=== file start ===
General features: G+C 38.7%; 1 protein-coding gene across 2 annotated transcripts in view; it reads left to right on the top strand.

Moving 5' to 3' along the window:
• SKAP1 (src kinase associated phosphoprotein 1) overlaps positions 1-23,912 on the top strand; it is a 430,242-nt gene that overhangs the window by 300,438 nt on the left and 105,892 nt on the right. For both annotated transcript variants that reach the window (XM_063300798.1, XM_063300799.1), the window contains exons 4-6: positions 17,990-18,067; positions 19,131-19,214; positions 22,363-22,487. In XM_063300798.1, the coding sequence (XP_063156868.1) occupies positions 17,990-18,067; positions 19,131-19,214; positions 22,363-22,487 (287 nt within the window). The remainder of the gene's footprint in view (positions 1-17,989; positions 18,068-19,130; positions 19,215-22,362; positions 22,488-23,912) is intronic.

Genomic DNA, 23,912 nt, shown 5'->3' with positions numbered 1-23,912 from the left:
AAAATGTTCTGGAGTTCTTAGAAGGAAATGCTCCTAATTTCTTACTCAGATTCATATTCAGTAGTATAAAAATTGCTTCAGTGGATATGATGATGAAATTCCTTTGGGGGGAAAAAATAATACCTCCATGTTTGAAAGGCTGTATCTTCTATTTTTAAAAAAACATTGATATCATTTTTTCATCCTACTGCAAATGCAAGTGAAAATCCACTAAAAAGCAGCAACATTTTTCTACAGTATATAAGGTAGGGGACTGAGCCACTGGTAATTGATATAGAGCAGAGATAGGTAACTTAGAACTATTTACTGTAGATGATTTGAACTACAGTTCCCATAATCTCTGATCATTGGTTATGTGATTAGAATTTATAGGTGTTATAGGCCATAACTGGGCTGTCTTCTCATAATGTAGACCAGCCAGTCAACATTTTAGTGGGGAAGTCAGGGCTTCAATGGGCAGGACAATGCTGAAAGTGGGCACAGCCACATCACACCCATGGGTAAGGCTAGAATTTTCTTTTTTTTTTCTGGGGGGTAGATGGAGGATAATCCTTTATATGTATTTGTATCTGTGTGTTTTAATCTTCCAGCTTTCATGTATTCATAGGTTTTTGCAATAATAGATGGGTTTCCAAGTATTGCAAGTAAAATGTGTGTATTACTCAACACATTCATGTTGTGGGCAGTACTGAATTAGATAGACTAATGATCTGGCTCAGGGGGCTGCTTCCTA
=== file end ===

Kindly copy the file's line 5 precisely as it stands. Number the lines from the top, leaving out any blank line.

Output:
AAAATGTTCTGGAGTTCTTAGAAGGAAATGCTCCTAATTTCTTACTCAGATTCATATTCAGTAGTATAAAAATTGCTTCAGTGGATATGATGATGAAATTCCTTTGGGGGGAAAAAATAATACCTCCATGTTTGAAAGGCTGTATCTTCTATTTTTAAAAAAACATTGATATCATTTTTTCATCCTACTGCAAATGCAAGTGAAAATCCACTAAAAAGCAGCAACATTTTTCTACAGTATATAAGGTAGGGGACTGAGCCACTGGTAATTGATATAGAGCAGAGATAGGTAACTTAGAACTATTTACTGTAGATGATTTGAACTACAGTTCCCATAATCTCTGATCATTGGTTATGTGATTAGAATTTATAGGTGTTATAGGCCATAACTGGGCTGTCTTCTCATAATGTAGACCAGCCAGTCAACATTTTAGTGGGGAAGTCAGGGCTTCAATGGGCAGGACAATGCTGAAAGTGGGCACAGCCACATCACACCCATGGGTAAGGCTAGAATTTTCTTTTTTTTTTCTGGGGGGTAGATGGAGGATAATCCTTTATATGTATTTGTATCTGTGTGTTTTAATCTTCCAGCTTTCATGTATTCATAGGTTTTTGCAATAATAGATGGGTTTCCAAGTATTGCAAGTAAAATGTGTGTATTACTCAACACATTCATGTTGTGGGCAGTACTGAATTAGATAGACTAATGATCTGGCTCAGGGGGCTGCTTCCTA